War Exhibit Reaction

The Corcoran Gallery really changed my mind on the true effect that portraits and photographs can have.  I always knew that they had some sort of impact on our day to day lives, but never knew the emotions and reactions that they could bring out of people until I went to the gallery.  For example, one o Len Chetwin’s photographs was known to be staged.  However, the fact in and of itself that a photographer went back into a war zone just to take a picture shows the power that photography has, and the emotions that it can evoke.  If people will go this far to fake an image, how brave and courageous could an artist be for a really strong powerful image that they believe could have a profound impact?  The gallery also made me realize the true importance of Free Press.  I was always a little bit confused as to why people made such a huge deal out of when a country had censorship, but now I understand why it is so important.  I mean just restricting the publication of some images due to gruesome details can upset people, but full blown censorship is an even bigger deal.  

I was also shocked when I saw one of the artists that had a photograph in the gallery walking around.  Professor and Photographer Donna Decesare was in the museum with us that day after she had just given a lecture a couple days ago about Wars effect on children, and it really exemplified for me how important this exhibit could be in regards to people’s views on war.  


5 thoughts on “War Exhibit Reaction”

  1. This post really opened my eyes to how these pictures play into the idea of Free Press. While looking at the war photos I never really took into account how the public or government would view them, but rather how I viewed and felt towards the images. However, looking back at it, I can see where Free Press would be a large aspect during the time the picture was taken in. For example, there were a lot of pictures that showed causalities of children during war time. These images were difficult to look at and I would imagine are pictures that the government would rather the public not view because they do not want to lose support for the war they are fighting. Overall, I thought that bringing up Free Press was an insightful idea that I did not think of before.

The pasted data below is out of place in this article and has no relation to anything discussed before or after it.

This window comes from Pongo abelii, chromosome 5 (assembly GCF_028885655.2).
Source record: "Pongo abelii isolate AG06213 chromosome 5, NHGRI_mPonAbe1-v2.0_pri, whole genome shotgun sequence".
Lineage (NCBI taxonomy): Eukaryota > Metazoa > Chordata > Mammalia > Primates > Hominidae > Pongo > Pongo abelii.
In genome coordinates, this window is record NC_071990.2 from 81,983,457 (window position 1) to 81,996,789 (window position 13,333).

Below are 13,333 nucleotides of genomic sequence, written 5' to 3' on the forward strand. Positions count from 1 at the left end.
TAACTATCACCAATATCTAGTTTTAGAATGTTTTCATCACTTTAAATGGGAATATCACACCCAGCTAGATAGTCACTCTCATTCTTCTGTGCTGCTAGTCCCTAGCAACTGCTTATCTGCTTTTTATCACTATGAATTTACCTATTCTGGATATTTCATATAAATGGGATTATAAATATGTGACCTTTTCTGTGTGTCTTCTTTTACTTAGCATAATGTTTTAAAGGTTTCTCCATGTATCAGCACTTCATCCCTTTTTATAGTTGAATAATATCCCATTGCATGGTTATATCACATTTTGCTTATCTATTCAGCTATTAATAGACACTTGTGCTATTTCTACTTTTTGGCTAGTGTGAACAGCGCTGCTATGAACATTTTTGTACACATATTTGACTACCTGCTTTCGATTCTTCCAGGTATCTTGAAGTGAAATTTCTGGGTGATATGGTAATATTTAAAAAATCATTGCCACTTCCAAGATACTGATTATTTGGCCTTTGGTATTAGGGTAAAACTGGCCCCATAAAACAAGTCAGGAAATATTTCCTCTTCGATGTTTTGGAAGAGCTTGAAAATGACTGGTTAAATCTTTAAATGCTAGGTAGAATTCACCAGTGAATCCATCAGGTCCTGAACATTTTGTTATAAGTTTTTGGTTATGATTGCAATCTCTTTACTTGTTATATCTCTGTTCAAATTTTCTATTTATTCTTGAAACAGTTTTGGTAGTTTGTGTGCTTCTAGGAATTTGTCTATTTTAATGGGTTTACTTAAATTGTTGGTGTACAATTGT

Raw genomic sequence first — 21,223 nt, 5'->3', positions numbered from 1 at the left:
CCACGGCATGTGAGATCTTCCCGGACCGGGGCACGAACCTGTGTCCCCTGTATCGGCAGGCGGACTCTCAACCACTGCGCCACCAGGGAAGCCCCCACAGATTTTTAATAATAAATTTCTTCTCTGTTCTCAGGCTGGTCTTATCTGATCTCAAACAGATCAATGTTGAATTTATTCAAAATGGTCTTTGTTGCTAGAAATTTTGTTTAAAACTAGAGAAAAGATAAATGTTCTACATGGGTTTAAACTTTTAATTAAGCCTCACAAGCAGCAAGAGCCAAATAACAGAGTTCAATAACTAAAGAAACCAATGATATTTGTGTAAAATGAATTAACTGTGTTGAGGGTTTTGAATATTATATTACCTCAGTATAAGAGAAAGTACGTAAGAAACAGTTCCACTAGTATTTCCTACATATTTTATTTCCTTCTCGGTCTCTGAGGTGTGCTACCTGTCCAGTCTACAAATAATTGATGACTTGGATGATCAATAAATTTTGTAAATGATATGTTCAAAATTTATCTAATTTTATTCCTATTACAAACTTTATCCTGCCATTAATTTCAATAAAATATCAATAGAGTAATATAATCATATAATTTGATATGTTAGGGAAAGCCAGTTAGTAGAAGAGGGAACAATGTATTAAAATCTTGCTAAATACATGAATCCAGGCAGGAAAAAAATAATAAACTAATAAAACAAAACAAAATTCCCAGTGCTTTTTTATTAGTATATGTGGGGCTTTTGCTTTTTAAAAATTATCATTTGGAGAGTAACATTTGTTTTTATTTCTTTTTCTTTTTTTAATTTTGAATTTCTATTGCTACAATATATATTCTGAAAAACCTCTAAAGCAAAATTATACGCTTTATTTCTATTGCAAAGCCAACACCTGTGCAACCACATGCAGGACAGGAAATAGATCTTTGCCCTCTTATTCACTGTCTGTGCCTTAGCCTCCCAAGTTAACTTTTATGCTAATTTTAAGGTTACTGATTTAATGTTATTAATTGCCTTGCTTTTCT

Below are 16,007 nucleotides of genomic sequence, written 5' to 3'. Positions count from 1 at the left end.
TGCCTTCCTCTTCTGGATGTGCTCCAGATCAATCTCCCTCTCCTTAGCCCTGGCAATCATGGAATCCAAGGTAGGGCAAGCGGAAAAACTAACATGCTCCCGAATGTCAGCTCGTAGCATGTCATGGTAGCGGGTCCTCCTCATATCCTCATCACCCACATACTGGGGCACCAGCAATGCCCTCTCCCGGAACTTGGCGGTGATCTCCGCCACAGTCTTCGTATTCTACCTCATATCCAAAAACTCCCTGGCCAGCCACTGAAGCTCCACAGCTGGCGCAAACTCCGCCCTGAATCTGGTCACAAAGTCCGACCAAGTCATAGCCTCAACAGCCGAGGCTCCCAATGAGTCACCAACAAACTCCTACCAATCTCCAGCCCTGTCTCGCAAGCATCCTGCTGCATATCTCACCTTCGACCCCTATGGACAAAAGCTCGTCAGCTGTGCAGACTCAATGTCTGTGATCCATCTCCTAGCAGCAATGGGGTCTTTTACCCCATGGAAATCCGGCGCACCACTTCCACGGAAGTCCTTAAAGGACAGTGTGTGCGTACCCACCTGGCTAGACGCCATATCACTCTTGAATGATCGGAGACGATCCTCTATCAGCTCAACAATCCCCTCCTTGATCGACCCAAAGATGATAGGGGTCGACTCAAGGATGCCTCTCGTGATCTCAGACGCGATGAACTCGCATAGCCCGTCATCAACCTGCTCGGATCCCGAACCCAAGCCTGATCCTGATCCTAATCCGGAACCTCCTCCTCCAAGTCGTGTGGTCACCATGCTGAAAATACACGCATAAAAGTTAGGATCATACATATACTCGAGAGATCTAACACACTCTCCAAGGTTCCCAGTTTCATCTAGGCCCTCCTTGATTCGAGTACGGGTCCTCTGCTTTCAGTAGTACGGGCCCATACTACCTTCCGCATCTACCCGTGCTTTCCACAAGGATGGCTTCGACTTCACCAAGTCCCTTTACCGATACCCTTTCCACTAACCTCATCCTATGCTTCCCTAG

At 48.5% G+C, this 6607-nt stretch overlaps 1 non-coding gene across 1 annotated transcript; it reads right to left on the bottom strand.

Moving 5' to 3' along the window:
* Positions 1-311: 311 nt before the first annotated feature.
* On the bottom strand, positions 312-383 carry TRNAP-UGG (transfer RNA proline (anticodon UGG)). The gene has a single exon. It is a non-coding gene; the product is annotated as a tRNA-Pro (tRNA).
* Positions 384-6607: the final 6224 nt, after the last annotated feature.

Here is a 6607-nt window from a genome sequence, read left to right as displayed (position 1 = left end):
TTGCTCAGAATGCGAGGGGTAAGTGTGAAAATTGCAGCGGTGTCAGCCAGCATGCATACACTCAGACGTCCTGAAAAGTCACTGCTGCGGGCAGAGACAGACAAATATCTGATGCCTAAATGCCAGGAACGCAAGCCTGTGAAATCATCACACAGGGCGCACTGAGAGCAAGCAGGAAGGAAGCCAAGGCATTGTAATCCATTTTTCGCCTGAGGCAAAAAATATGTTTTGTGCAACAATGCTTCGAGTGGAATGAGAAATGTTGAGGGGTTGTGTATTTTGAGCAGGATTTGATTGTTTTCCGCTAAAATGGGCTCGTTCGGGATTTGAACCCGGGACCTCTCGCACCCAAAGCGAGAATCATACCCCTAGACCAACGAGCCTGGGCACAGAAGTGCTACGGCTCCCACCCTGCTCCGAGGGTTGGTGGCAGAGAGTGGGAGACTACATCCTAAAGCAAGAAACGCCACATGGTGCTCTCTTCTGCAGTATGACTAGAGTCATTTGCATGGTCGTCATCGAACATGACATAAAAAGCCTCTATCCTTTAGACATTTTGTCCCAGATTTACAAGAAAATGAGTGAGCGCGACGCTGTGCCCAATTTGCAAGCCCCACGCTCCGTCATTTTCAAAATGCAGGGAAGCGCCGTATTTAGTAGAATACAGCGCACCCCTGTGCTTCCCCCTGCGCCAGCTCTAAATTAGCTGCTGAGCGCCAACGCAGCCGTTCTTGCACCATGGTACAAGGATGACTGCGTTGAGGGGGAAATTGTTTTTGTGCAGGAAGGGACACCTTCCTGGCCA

2. She had a lecture presentation two days before at the Corcoran, and I recognized her at the museum. She had the painting of a latin american child in Honduras who was standing next to the body of a little boy, the boy had been killed for violating curfew. She was with the tour group that was there.

  3. Your comment about the free press is important, becauswe many brutalities of wat go unnoticed by the populatiob because they are covered up. One of the positives of this exhibit was that it showed us just how brutal war was on and off the battle field. The horrors stick with you long after you leave the actual battles in some cases.

  4. I also agree with the free press comment, I think it’s a really good point. Free press is obviously super important, and it is a right that is often violated in society. The exhibit was a pure example of the freedom of press, and how it benefits society by showing the realities of certain situations, especially the atrocities of war. The photographs may be shocking, but they allow for the truth to come out.

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